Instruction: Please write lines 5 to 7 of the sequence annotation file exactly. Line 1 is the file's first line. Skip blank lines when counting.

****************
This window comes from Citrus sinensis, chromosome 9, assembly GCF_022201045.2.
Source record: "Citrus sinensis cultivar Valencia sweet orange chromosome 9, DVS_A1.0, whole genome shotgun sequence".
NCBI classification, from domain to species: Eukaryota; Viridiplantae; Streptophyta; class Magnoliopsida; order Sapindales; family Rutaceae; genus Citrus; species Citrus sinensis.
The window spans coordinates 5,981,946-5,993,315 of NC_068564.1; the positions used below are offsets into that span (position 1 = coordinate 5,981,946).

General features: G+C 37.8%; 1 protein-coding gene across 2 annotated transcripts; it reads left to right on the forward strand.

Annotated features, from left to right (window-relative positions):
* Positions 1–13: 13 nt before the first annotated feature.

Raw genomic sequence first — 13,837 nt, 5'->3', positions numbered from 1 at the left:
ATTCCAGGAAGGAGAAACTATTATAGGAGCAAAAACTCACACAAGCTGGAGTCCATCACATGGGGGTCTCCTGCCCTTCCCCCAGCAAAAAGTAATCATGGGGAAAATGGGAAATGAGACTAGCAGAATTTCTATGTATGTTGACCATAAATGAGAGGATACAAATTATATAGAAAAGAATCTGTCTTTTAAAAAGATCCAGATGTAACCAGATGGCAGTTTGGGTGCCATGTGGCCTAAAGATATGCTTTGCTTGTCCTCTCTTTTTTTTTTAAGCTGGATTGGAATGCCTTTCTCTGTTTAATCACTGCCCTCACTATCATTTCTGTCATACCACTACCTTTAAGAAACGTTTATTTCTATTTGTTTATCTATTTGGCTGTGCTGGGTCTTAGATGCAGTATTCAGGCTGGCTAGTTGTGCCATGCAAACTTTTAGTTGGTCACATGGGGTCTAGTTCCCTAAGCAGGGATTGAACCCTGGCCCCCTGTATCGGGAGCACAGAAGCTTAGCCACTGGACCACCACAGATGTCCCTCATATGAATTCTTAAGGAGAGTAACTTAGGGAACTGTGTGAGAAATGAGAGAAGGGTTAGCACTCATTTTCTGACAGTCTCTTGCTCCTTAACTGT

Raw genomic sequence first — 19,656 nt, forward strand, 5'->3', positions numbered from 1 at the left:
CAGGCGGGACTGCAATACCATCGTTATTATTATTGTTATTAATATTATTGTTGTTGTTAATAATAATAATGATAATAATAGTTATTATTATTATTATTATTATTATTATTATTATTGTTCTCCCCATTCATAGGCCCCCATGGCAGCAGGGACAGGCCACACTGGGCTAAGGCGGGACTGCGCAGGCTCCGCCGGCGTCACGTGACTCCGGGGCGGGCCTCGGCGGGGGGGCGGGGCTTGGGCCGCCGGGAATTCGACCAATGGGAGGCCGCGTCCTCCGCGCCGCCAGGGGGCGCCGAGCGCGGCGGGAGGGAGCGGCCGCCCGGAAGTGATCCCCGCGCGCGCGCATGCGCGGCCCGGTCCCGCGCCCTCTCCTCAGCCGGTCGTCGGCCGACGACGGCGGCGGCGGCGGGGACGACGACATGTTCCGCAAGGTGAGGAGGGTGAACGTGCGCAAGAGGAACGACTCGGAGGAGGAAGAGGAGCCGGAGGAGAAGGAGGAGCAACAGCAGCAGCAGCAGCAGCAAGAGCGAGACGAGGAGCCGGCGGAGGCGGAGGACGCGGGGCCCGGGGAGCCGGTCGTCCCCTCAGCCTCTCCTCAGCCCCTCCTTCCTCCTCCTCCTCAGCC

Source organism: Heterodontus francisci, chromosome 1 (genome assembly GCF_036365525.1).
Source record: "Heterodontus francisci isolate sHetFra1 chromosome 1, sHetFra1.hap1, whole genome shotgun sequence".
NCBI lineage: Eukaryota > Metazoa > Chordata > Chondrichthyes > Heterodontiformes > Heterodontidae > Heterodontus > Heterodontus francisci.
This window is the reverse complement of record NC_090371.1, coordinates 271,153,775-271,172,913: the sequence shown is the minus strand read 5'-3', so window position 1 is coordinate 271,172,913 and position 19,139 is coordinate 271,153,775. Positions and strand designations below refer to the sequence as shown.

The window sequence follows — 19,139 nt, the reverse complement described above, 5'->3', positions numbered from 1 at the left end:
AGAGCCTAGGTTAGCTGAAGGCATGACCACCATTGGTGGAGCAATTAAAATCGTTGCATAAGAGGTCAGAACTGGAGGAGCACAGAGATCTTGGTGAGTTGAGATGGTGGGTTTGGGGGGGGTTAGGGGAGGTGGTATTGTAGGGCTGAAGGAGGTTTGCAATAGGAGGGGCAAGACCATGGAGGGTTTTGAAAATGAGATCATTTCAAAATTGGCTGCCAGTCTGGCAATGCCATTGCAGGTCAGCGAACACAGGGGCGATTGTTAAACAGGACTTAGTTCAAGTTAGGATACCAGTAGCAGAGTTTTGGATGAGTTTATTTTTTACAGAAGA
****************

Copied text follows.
General features: G+C 37.8%; 1 protein-coding gene across 2 annotated transcripts; it reads left to right on the forward strand.

Annotated features, from left to right (window-relative positions):
* Positions 1–13: 13 nt before the first annotated feature.